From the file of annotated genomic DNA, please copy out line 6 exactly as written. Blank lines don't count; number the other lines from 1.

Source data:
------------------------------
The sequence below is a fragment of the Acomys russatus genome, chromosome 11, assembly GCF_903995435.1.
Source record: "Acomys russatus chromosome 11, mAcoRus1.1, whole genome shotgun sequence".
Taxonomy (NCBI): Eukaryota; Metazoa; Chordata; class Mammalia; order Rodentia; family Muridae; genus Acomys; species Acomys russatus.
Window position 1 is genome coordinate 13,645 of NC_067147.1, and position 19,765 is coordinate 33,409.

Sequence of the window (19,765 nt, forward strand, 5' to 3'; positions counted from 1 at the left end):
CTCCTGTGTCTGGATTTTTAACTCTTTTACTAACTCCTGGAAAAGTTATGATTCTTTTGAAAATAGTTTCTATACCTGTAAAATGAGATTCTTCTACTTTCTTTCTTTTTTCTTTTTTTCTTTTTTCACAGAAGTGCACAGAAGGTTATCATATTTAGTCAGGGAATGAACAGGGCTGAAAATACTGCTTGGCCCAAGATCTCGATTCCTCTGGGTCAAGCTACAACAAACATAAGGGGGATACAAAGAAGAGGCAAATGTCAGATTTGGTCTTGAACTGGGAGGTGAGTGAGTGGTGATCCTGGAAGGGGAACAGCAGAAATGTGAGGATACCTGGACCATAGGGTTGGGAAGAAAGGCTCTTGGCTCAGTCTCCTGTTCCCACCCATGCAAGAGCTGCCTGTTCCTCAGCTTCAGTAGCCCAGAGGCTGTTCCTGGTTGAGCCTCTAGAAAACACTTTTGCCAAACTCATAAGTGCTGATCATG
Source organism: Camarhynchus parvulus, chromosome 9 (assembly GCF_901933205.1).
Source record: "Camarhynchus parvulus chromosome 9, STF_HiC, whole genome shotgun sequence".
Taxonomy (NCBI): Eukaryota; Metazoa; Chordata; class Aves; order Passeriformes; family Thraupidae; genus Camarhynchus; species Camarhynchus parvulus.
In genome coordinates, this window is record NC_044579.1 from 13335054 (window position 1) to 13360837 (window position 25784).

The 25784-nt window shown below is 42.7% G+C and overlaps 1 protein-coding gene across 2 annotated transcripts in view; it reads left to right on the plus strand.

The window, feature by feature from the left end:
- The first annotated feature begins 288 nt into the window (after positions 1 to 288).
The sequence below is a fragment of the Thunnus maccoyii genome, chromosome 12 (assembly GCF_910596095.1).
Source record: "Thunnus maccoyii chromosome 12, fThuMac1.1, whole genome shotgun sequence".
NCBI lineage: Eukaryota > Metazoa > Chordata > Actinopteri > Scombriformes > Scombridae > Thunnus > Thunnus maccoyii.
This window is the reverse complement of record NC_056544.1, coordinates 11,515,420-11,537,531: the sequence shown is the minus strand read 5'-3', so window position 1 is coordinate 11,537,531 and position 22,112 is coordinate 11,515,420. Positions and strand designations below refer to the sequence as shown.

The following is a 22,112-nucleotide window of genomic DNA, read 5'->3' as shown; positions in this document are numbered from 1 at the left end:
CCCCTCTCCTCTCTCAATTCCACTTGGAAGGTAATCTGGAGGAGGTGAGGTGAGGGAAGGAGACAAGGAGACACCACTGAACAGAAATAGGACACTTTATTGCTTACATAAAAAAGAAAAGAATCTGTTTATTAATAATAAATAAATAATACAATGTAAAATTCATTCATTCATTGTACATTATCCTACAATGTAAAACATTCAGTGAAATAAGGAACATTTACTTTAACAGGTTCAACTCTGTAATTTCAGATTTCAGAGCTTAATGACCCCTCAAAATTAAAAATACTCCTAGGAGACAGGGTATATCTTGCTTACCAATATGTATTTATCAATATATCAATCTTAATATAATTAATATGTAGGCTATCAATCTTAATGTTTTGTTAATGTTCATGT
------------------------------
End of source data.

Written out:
CTCCTGTGTCTGGATTTTTAACTCTTTTACTAACTCCTGGAAAAGTTATGATTCTTTTGAAAATAGTTTCTATACCTGTAAAATGAGATTCTTCTACTTTCTTTCTTTTTTCTTTTTTTCTTTTTTCACAGAAGTGCACAGAAGGTTATCATATTTAGTCAGGGAATGAACAGGGCTGAAAATACTGCTTGGCCCAAGATCTCGATTCCTCTGGGTCAAGCTACAACAAACATAAGGGGGATACAAAGAAGAGGCAAATGTCAGATTTGGTCTTGAACTGGGAGGTGAGTGAGTGGTGATCCTGGAAGGGGAACAGCAGAAATGTGAGGATACCTGGACCATAGGGTTGGGAAGAAAGGCTCTTGGCTCAGTCTCCTGTTCCCACCCATGCAAGAGCTGCCTGTTCCTCAGCTTCAGTAGCCCAGAGGCTGTTCCTGGTTGAGCCTCTAGAAAACACTTTTGCCAAACTCATAAGTGCTGATCATG